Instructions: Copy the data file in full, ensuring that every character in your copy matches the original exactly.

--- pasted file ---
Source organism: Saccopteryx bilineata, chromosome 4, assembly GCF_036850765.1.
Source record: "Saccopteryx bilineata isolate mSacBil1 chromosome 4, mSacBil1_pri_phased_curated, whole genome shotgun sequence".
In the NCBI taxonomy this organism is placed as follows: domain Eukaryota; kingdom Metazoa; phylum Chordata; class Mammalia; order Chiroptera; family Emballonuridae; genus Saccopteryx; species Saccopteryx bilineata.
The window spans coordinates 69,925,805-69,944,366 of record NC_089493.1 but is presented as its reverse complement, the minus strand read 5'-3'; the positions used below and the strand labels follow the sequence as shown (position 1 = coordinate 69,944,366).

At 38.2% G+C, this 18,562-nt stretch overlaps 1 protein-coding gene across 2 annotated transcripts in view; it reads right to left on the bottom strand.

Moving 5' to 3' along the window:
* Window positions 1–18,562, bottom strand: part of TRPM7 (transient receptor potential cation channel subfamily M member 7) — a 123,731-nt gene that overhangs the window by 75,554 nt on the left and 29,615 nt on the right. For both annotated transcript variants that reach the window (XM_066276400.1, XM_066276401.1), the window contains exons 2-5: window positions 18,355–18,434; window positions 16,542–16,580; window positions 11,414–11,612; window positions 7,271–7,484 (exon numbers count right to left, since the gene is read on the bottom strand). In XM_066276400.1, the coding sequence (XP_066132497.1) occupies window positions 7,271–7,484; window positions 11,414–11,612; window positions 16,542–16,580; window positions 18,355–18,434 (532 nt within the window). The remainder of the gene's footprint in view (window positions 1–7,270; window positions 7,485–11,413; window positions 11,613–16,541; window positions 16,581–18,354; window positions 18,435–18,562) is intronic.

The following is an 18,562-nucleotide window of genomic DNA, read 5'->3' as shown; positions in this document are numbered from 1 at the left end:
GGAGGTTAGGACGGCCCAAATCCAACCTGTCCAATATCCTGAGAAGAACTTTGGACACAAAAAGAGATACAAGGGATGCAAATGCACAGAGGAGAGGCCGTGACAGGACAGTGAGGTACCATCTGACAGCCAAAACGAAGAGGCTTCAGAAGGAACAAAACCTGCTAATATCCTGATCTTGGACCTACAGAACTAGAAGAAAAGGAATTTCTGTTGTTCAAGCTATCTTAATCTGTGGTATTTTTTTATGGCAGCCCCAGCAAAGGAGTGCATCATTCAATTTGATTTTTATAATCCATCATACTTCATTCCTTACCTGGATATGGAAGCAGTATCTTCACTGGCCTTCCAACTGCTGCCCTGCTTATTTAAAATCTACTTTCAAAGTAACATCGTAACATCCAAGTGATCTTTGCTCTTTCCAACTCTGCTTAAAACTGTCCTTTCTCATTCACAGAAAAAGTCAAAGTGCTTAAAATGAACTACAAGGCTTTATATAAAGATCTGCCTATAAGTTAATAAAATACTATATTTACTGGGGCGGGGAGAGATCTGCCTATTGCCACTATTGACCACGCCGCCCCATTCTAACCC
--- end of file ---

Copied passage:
Source organism: Saccopteryx bilineata, chromosome 4, assembly GCF_036850765.1.
Source record: "Saccopteryx bilineata isolate mSacBil1 chromosome 4, mSacBil1_pri_phased_curated, whole genome shotgun sequence".
In the NCBI taxonomy this organism is placed as follows: domain Eukaryota; kingdom Metazoa; phylum Chordata; class Mammalia; order Chiroptera; family Emballonuridae; genus Saccopteryx; species Saccopteryx bilineata.
The window spans coordinates 69,925,805-69,944,366 of record NC_089493.1 but is presented as its reverse complement, the minus strand read 5'-3'; the positions used below and the strand labels follow the sequence as shown (position 1 = coordinate 69,944,366).

At 38.2% G+C, this 18,562-nt stretch overlaps 1 protein-coding gene across 2 annotated transcripts in view; it reads right to left on the bottom strand.

Moving 5' to 3' along the window:
* Window positions 1–18,562, bottom strand: part of TRPM7 (transient receptor potential cation channel subfamily M member 7) — a 123,731-nt gene that overhangs the window by 75,554 nt on the left and 29,615 nt on the right. For both annotated transcript variants that reach the window (XM_066276400.1, XM_066276401.1), the window contains exons 2-5: window positions 18,355–18,434; window positions 16,542–16,580; window positions 11,414–11,612; window positions 7,271–7,484 (exon numbers count right to left, since the gene is read on the bottom strand). In XM_066276400.1, the coding sequence (XP_066132497.1) occupies window positions 7,271–7,484; window positions 11,414–11,612; window positions 16,542–16,580; window positions 18,355–18,434 (532 nt within the window). The remainder of the gene's footprint in view (window positions 1–7,270; window positions 7,485–11,413; window positions 11,613–16,541; window positions 16,581–18,354; window positions 18,435–18,562) is intronic.

The following is an 18,562-nucleotide window of genomic DNA, read 5'->3' as shown; positions in this document are numbered from 1 at the left end:
GGAGGTTAGGACGGCCCAAATCCAACCTGTCCAATATCCTGAGAAGAACTTTGGACACAAAAAGAGATACAAGGGATGCAAATGCACAGAGGAGAGGCCGTGACAGGACAGTGAGGTACCATCTGACAGCCAAAACGAAGAGGCTTCAGAAGGAACAAAACCTGCTAATATCCTGATCTTGGACCTACAGAACTAGAAGAAAAGGAATTTCTGTTGTTCAAGCTATCTTAATCTGTGGTATTTTTTTATGGCAGCCCCAGCAAAGGAGTGCATCATTCAATTTGATTTTTATAATCCATCATACTTCATTCCTTACCTGGATATGGAAGCAGTATCTTCACTGGCCTTCCAACTGCTGCCCTGCTTATTTAAAATCTACTTTCAAAGTAACATCGTAACATCCAAGTGATCTTTGCTCTTTCCAACTCTGCTTAAAACTGTCCTTTCTCATTCACAGAAAAAGTCAAAGTGCTTAAAATGAACTACAAGGCTTTATATAAAGATCTGCCTATAAGTTAATAAAATACTATATTTACTGGGGCGGGGAGAGATCTGCCTATTGCCACTATTGACCACGCCGCCCCATTCTAACCC